NORTH TONAWANDA – Ron Cary’s second career as a singer of 18th century tavern music has led the retired music teacher and his wife to unexpected places, including one of his current favorites: a tree inside the Old Fort Niagara where he heads to sing and play guitar whenever the spirit moves him.
“We just started going up there and plopping ourselves at the one tree that’s in the fort there,” he said. “I’ve kind of become the fort’s unofficial fort singer.”
Cary, 66, spent 40 years teaching music in the North Tonawanda school system. What came next followed his reluctant acquiescence to his wife’s idea to try an 18th century dance class at the fort. “My first impression was, ‘You’ve got to be kidding me.’ My dancing skills are quite underdeveloped,” he said. “It was tough at first. I couldn’t remember the steps and the patterns.”
But then: “I kind of got to liking it.” When the dance instructor, Jere Brubaker, also curator at the fort, said he could use more volunteers to roam the grounds and show tourists what the place used to be like, Cary decided that would be fun.
After all, his second love after music was history. His wife, Deborah, was a social studies teacher, and her interests were similar. They researched 18th century characters. There were already plenty of people dressing up as soldiers. So they came up with the idea for him to perform as an itinerant tavern singer who traveled with his embroidering wife.
Now she uses a portable period-style embroidery frame Cary made, applies the needlepoint she learned from her mother as a girl and works on a long vest known as a waistcoat – and pronounced, “westcot.”
“I sit and sing, and she sits next to me working on my 18th century clothing,” Cary said. “We affectionately call it the never-ending waistcoat. … I’ll probably be lucky if I get buried in it.”
Find Cary at fort activities and fundraisers like the twice-a-year “Tavern Nights,” the French and Indian War encampment in July or the 12th Night Ball in January.
He is also applying his talent for history as the Niagara County deputy historian. He helps manage historic records and assist people with projects like genealogy research.
“It’s fun playing history detective. People come in looking for a certain thing,” he said, recalling a man he had just helped find a naturalization document for a German ancestor. “He was thrilled because there, on the document, was his great-great-grandfather’s signature, which he’d never seen before.”
How did you learn about tavern singing?
In the old days – that means pre-Internet days – one would have had to have gone to the library. Google, “18th century tavern songs,” and a whole bunch of sites pop up. The Internet makes that kind of research now extremely easy to do.
Do you have a favorite?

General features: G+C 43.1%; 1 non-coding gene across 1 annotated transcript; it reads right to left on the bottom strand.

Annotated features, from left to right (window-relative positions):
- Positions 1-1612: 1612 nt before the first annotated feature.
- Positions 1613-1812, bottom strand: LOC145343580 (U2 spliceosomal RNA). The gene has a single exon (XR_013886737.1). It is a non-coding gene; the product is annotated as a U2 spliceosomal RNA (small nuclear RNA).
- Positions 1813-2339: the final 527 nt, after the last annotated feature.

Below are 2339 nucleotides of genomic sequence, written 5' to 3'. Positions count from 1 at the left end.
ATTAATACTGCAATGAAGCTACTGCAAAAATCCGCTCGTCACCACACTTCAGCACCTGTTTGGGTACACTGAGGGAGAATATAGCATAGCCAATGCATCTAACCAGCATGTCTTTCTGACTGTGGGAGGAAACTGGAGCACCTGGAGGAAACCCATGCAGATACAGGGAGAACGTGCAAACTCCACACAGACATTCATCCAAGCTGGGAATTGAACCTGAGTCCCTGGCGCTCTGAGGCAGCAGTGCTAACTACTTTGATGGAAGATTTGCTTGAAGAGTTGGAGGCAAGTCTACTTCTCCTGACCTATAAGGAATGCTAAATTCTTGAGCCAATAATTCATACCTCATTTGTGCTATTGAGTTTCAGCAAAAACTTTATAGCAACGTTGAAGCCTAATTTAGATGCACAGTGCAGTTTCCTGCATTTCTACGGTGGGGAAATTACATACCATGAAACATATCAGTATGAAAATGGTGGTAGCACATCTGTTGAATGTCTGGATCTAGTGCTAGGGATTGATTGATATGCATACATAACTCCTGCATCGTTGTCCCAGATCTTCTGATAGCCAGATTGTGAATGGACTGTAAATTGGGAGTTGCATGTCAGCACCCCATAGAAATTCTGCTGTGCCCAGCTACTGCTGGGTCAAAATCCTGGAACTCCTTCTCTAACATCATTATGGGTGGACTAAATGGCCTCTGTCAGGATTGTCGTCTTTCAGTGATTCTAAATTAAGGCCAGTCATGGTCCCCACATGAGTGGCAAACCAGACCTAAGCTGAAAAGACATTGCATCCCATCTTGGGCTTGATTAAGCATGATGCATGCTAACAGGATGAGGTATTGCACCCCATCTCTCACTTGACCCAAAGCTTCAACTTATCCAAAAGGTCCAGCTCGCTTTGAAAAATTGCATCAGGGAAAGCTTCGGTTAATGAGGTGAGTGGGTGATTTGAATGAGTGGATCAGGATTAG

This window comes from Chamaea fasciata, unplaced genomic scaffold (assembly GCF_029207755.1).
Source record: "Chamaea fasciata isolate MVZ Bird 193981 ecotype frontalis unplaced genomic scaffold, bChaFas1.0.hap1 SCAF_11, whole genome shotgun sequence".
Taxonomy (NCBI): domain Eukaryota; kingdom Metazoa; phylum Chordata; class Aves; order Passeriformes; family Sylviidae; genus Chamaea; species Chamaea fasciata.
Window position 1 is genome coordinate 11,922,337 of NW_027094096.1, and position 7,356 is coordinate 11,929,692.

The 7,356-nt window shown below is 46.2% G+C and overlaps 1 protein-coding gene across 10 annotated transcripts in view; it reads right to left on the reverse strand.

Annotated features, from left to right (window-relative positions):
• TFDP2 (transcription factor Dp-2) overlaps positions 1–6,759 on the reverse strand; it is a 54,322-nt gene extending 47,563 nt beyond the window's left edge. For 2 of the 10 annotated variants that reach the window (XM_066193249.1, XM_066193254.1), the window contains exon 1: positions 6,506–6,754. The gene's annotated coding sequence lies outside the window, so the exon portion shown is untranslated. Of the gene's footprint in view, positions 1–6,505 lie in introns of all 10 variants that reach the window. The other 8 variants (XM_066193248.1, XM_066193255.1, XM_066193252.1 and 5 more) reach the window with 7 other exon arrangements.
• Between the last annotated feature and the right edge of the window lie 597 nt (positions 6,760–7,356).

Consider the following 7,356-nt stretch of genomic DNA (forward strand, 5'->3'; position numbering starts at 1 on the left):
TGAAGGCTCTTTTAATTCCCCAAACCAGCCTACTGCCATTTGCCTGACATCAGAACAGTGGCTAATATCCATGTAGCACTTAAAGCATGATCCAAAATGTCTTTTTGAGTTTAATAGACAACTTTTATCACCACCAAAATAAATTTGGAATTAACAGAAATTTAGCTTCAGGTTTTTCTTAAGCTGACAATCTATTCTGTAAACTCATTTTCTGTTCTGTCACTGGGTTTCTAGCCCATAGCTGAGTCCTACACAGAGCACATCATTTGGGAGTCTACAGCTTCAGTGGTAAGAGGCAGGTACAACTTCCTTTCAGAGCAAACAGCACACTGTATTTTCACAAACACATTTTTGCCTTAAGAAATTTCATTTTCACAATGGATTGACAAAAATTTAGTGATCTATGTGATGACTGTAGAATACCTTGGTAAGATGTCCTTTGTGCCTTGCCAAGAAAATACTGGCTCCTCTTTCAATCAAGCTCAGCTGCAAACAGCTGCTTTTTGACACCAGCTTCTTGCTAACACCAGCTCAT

There is one song called “Red Is the Rose.” It is supposed to be an Irish song. The lyrics and the melody were supposed to be from early 1700s Ireland … I happen to like the melody. It’s unrequited love. He’s lost his love at the end of the song. He’s singing about how, “Isn’t love wonderful?” But it’s so sad that for whatever reason she’s gone. It’s a typical love song.
What are the songs like?
Just being in a tavern environment, the songs that I do there, they’re kind of almost two-way songs. They’re all bawdy. The operative word is bawdy. They’re not dirty.
Most of the bawdy ballads of the 18th century were suggestive double entendres, where you didn’t come right out and say it. I have a song that I use on my lecture demonstration. It’s called, “The Keyhole in the Door.”
And it’s about a person who takes a room in a tavern and peeps through the keyhole and sees a young girl undressing on the other side, opens the door, and one thing leads to another, and in the morning he wakes up and a certain part of his anatomy is sore, and the moral at the end of the story is “Be careful what you do because you never know what’s in store for you.”
I sang that at a recitation for a group of women. Some were quite elderly, and at the end people were coming up and talking to me, and one of the elderly ladies came up to me. She looked at me with a twinkle in her eye and said, “Young man, that was the dirtiest song I ever heard,” and she paused and said, “‘I just loved it.”
The 18th century tavern patrons seem to love songs that are stories.
Have you had any interesting encounters with your audience at the fort?
I was up there one Sunday by myself. It was a Sunday in July about maybe seven years ago. I sang a song called, “The Jolly Miller.”
Basically, what it talks about is that this miller is saying he doesn’t care what other people think about him. He basically lives from day to day and that he’s quite content in being a miller and basically there’s nothing better in life than to be a miller. Flour miller. You know, grinding flour.
I finished it, and a family from India came up to me. The father was very excited. He said, “I need to tell you that song I hadn’t heard in 40 years. When I was gong to school as a young boy in India and we were learning to speak English, that was the song that teacher used.”
It’s small world. I’m singing a British song about a miller, that was Britain in the late 1800s. Here, a gentlemen from a foreign country learned that song as a child in a class where they were teaching English.
Has this singing taught you anything about yourself?
For 40 years I basically channeled all my performance abilities into a directing a chorus or directing a musical show. What I didn’t realize was how much I missed the actual performing or entertaining aspect of my musicianship.
If you’re a musician, if you are that kind of an entertainer, it’s what we do. We entertain. We perform for people. That’s our addiction. That’s our drug. That’s our high. That’s what we do. It doesn’t matter if you’re sitting there doing it for one, two or three people. The thrill is the performing and getting up there and watching people’s faces and interacting.